All good things must come to an end, and it's happening in the smartphone segment. In the last two weeks, major smartphone makers including Samsung, HTC, BlackBerry and Nokia-Siemens Networks reported less than stellar handheld sales, leading many analysts to question if there's headroom left in this segment.
The worries hold a valuable lesson for resellers on the perils of becoming too dependent on one product or market segment for success. While riding the wave of a best-seller is good for driving sales, revenue diversity is a far more effective risk management strategy.
Since the introduction of the Apple iPhone in 2007, smartphone sales have been stratospheric. By some estimates, more than 1.5bn smartphones are in circulation worldwide.
The ability of smartphones to drive sales and profits has been like clockwork - each release came with faster connections, higher processing speeds and bigger displays to attract customers to stores.
While Apple and Samsung dominate sales, the market has become flooded with major and minor manufacturers, including LG, Lenovo and Google. Even HP, which bought Palm in 2010, is considering re-entering, with a new device.
Yet the smartphone goose is getting cooked.
The market is commoditised. Consumers and businesses cannot afford to buy the latest and greatest device every nine months. While there's enough appeal to create desire for a new smartphone, there is less need to upgrade when last-generation devices function well and have the benefit of having been paid for already.
Competition is increasing. The entry of new suppliers and models at variable price points means customers have more choices, which leads to pricing pressure. Remember, Apple charged premiums for the iPhone because it had virtually no competition.
Today, it has to be far more flexible to compete.
Shifting dynamics in the carrier market are having an impact. Carriers are less willing to subsidise device purchases and refuse to abandon the two-year contract model, which keeps subscribers locked into their purchases longer than the technological refresh cycle.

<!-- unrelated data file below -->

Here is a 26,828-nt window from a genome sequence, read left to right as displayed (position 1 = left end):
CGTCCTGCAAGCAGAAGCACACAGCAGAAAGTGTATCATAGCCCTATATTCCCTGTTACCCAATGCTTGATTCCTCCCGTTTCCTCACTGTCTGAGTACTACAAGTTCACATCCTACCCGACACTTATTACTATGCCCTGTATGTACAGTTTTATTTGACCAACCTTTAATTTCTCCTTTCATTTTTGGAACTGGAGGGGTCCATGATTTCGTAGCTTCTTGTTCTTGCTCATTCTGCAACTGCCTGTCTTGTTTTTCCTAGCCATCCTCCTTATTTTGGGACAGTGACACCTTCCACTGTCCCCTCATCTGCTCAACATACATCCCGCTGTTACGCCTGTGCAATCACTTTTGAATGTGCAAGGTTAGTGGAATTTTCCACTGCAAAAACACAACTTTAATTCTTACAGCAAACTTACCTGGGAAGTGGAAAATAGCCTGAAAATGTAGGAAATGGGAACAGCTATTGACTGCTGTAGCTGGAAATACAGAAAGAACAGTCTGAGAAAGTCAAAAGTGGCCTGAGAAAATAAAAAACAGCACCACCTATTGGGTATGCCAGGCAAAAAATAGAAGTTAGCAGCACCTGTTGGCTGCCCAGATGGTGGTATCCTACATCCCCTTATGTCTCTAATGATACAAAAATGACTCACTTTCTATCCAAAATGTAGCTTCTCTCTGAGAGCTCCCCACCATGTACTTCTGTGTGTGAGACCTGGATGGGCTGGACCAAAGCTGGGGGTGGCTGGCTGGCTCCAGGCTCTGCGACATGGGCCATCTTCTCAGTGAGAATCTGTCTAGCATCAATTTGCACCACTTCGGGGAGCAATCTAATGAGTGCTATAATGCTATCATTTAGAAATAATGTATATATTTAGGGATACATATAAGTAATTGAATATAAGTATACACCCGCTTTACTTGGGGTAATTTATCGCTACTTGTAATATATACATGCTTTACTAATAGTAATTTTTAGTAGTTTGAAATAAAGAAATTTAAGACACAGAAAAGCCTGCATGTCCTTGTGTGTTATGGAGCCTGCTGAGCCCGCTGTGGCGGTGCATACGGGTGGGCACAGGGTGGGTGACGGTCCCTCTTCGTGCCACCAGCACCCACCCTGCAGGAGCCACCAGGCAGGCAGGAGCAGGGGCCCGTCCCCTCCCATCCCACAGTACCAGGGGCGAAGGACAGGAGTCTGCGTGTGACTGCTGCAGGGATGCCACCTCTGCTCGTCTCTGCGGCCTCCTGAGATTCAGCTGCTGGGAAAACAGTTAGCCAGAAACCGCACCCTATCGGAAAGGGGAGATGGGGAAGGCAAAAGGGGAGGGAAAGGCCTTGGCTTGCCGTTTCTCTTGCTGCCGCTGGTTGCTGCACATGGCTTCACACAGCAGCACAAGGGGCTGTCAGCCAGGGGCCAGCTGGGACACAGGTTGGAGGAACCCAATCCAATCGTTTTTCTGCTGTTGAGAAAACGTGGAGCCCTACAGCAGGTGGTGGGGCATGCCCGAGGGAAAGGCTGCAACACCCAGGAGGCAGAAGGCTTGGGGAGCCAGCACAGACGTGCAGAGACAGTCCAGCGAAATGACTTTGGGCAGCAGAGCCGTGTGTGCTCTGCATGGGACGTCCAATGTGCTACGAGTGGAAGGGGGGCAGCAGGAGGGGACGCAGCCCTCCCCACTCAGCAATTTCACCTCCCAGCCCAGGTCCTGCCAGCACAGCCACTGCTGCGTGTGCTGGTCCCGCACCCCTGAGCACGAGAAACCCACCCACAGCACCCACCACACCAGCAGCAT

While it's hard to argue that any one of these companies is solely dependent on smartphones, sales and revenue have driven their fortunes for many years. The success created expectations for high performance and high returns.
Now that smartphone sales are showing signs of slowing, these companies are scrambling to find the next big thing.
Look no further than Apple. For much of the last two years, Apple's stock defied gravity as sales of iPhones and iPads reached into the tens of millions per quarter.]
Apple continues to post impressive sales and revenue numbers, but investors and analysts are pulling back, worried there are few tricks in the post-Steve Jobs era.
The analyst and investor communities are looking for the next big thing from each of these companies to replicate the success of smartphone sales.
Given that there's no new killer device, it's harder to get the market excited about future prospects.
The lesson for the channel is clear; a bestselling product is good, but not the end game. Sustained success requires diversity of products and revenue streams to ensure sales softness in any one area doesn't derail financial performance or deflate overall value.
Larry Walsh is president and chief executive of Channelnomics
As part of our special editorial partnership, CRN is republishing this article from Channelnomics
Telco also announced series of initiatives to drive digital growth in the UK
Nana Baffour opens up on Getronics' mammoth acquisition of Pomeroy
Analyst predicts SaaS will remain the dominant segment in the market as it grows 17 per cent in 2019
NSS Labs claims vendors are refusing to have their products tested effectively and are trying to restrict its access